|Case No.||Lower Court Judgments||Hearing Date|
|CCT 143/13||Western Cape High Court, 22 April 2013||20 Feb. 2014|
By Avani Singh on 19 February 2014
This is an application for leave to appeal against a decision of the Western Cape High Court (per Dolama J) (“the High Court“) that ordered the eviction of Johanna Malan (“Malan“). The main issue for determination is whether the City of Cape Town (“the City“) was entitled to cancel Malan’s lease and seek her eviction, along with that of her children, from property owned by it and forming part of its sub-economic housing scheme.
During October 1979, Malan and her husband entered into a lease agreement with the City for a property that was part of the City’s sub-economic housing scheme which is subsidised by the government for the purpose of providing housing to persons with incomes below certain maximum limits. Following the death of Malan’s husband, she then entered into another lease agreement with the City in 1982, which forms the subject of the present application.
According to the City, the lease agreement (i) required Malan to make monthly rental payments in a nominal amount; (ii) did not permit the property to be used for illegal activities; and (iii) did not permit any structural alterations to be made to the property. The City contended that Malan had breached the lease agreement in all three material respects, and that in view of this breach – and in particular the serious nature of the illegal conduct that it alleges was being carried out by Malan – it was necessary for the City to cancel the lease. However, when Malan refused to surrender the property, the City brought an eviction application in the High Court.
The City launched its eviction application in October 2009, whereafter Malan filed her answering affidavit in response to the eviction application in December 2009. Nothing further was then heard from the City until it filed a replying affidavit in January 2012. Following an exception taken by Malan, the City then filed an application for condonation for the late filing of the replying affidavit. The condonation application was granted, and the eviction application was then enrolled for hearing.
The High Court held that Malan and her children were unlawful occupiers in terms of the Prevention of Illegal Eviction and Unlawful Occupation of Land Act 19 of 1998 (“PIE“). As such, the High Court granted the eviction application, but ordered that the City was not to effect the eviction until the City had found suitable alternative accommodation for Malan.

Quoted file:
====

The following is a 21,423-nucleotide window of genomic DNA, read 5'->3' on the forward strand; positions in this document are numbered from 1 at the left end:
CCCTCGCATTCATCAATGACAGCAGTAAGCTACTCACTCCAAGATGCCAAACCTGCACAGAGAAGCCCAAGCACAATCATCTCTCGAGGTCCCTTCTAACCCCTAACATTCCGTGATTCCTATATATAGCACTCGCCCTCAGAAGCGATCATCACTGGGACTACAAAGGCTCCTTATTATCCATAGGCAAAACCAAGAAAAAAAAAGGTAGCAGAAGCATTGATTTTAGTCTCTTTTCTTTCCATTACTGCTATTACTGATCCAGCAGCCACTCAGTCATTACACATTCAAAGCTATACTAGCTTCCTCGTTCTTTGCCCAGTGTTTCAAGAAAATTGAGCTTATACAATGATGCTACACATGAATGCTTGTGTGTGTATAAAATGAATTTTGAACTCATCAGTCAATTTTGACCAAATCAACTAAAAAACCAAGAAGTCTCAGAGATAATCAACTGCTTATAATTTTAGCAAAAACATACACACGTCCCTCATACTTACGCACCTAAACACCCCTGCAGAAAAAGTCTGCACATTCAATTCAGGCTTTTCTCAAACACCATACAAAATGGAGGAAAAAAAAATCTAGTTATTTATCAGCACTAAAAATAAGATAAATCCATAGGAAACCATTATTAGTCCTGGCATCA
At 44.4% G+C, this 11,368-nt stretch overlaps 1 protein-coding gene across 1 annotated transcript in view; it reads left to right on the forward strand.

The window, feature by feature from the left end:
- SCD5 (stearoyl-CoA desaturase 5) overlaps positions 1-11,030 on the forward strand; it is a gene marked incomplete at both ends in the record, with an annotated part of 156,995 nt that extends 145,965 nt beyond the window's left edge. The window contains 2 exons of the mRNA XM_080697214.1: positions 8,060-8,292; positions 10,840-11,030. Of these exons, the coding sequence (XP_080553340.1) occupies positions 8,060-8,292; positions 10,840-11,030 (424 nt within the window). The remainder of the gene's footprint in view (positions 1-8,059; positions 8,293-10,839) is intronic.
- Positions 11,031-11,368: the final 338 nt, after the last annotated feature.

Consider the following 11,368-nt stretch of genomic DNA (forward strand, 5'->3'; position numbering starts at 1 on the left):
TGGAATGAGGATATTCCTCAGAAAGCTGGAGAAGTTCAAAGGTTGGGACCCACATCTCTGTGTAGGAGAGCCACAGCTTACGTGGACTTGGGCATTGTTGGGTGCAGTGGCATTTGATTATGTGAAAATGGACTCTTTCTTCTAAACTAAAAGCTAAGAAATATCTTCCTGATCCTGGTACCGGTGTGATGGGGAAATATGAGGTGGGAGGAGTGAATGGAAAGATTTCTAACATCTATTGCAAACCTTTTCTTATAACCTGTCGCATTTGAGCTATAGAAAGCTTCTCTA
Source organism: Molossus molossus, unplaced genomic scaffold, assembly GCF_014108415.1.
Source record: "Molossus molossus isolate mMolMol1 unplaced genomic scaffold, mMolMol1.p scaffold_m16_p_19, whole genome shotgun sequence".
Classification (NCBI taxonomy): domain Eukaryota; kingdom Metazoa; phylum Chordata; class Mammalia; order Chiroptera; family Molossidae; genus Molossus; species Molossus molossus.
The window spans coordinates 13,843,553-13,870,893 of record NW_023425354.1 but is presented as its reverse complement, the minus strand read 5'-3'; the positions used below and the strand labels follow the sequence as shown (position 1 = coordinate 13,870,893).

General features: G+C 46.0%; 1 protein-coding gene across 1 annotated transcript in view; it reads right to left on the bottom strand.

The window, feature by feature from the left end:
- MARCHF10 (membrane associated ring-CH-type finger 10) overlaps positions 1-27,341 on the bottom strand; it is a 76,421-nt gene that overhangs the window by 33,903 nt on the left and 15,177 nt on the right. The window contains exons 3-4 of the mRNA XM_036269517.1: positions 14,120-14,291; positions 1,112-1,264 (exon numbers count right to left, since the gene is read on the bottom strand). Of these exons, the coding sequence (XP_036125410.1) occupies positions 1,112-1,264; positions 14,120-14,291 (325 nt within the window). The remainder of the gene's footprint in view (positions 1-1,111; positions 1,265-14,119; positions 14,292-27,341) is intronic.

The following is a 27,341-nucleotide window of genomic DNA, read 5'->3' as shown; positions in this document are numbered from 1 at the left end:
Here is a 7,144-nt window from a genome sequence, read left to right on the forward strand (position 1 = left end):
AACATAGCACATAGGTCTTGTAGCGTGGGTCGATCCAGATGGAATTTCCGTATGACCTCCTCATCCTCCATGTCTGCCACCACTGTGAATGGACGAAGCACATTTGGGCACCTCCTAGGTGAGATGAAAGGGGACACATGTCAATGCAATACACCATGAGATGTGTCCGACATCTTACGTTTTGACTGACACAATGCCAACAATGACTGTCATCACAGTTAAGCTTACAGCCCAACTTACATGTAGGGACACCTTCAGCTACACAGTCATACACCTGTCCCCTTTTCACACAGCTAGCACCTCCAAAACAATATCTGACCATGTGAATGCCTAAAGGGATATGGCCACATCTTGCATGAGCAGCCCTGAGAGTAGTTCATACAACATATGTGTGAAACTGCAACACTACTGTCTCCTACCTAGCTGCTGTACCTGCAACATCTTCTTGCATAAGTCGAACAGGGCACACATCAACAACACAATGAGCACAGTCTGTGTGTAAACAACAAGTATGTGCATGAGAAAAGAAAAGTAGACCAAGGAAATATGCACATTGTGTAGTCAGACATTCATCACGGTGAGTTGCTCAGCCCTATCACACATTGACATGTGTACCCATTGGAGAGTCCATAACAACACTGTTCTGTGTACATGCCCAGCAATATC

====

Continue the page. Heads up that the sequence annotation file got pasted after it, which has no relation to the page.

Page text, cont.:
Malan sought leave to appeal this decision to the Supreme Court of Appeal, but this application was dismissed. Malan then filed an application for leave to appeal to the Constitutional Court. In setting the matter down for hearing, the Constitutional Court directed the parties to file an agreed statement of facts based on the factual findings of the High Court that were pertinent to the issues. However, in the event that the parties could not reach agreement, the Constitutional Court directed the parties to file separate statements setting out the factual findings of the High Court that the parties dispute, together with those portions of the record that were relevant to the impugned findings. It is apparent that a number of factual disputes have been raised by the parties.
Before the Constitutional Court, Malan intends to argue inter alia that she did not materially breach the lease agreement and that, in any event, any breach committed did not justify the City cancelling the agreement. Malan further intends to argue that the City’s purported cancellation of the lease agreement was invalid on the basis that certain clauses of the agreement offend the rights and values in the Constitution, including sections 9, 10, 14, 25 and 26 of the Constitution. Accordingly, Malan seeks the order of the High Court to be set aside.
In response, the City contends inter alia that the findings of the High Court were correct in all material respects. Furthermore, the City denies Malan’s allegations that the terms of the lease permitting cancellation were contrary to public policy or exploitative of Malan’s weaker bargaining position, and further denies that its notice of cancellation was invalid. Accordingly, the City seeks that the application for leave to appeal be dismissed.